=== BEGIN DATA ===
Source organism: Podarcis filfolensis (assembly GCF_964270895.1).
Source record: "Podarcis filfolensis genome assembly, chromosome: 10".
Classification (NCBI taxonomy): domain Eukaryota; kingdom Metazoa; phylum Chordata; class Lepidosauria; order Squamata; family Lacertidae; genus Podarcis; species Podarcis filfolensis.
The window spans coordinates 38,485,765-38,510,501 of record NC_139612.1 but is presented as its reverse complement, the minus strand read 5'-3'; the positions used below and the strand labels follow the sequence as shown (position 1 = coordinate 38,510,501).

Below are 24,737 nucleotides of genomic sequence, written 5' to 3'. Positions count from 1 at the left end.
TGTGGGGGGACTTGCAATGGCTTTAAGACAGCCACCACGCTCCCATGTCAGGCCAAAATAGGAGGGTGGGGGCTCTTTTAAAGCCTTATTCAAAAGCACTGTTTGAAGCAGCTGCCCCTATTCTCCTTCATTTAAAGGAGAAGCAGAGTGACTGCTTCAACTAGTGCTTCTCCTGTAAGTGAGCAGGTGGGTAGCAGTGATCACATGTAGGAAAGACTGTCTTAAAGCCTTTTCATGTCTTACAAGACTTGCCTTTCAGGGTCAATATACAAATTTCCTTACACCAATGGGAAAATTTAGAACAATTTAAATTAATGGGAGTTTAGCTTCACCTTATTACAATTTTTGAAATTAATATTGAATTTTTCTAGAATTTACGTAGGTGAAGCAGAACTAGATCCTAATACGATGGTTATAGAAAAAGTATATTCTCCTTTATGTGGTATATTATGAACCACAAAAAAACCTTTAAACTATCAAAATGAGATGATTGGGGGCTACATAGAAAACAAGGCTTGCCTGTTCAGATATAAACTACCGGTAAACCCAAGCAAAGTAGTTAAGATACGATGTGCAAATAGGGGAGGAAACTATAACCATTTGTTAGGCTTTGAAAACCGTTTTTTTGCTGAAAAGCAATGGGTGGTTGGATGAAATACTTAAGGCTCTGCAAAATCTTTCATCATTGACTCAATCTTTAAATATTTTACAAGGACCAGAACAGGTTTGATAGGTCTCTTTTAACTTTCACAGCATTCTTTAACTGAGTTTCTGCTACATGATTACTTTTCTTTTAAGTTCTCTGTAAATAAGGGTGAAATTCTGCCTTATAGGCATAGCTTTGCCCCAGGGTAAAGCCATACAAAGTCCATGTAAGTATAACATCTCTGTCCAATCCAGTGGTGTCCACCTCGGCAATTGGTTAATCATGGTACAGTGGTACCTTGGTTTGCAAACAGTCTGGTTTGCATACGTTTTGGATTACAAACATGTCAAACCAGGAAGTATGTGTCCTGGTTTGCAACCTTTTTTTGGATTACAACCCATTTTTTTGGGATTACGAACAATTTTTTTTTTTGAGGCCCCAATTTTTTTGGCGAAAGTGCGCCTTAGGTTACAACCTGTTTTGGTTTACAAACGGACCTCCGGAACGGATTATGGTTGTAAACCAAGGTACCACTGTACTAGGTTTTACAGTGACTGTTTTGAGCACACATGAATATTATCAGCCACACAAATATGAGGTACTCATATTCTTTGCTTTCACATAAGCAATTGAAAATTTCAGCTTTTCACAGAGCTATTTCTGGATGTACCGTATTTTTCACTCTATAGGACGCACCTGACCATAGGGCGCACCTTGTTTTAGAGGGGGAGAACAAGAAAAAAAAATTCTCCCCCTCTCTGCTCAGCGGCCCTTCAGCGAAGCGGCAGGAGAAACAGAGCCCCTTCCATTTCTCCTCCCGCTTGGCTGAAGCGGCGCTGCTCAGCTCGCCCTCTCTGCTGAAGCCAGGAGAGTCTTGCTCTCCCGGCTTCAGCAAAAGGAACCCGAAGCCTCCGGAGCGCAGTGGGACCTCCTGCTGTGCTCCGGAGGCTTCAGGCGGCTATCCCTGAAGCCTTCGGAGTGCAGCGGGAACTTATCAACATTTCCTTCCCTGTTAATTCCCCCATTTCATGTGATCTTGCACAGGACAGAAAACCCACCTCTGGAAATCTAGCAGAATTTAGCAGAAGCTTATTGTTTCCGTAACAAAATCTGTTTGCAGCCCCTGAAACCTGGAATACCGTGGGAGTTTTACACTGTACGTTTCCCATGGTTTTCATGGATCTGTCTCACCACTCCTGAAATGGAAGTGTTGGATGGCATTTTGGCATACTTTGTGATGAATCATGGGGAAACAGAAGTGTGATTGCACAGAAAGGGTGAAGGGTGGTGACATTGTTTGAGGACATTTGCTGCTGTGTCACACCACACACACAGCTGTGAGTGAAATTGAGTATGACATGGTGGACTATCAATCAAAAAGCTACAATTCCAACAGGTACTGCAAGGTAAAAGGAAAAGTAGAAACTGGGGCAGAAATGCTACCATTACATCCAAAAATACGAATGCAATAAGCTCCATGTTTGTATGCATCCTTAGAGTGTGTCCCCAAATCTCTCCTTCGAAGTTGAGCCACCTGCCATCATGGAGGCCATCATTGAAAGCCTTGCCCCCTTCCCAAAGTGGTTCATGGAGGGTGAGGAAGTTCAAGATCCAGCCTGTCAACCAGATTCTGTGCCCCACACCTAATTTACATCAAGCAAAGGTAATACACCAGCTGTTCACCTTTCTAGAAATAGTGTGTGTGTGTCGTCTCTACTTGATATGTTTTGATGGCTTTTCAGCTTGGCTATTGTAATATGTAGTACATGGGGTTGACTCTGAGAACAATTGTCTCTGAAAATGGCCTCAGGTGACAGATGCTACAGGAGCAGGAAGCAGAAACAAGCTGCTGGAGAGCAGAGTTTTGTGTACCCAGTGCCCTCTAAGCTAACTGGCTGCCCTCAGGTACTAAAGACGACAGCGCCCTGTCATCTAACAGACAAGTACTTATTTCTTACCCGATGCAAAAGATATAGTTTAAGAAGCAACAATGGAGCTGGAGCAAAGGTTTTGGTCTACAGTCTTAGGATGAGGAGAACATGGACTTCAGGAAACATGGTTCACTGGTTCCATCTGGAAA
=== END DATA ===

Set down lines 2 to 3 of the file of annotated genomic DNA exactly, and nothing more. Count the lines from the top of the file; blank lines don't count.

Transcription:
Source record: "Podarcis filfolensis genome assembly, chromosome: 10".
Classification (NCBI taxonomy): domain Eukaryota; kingdom Metazoa; phylum Chordata; class Lepidosauria; order Squamata; family Lacertidae; genus Podarcis; species Podarcis filfolensis.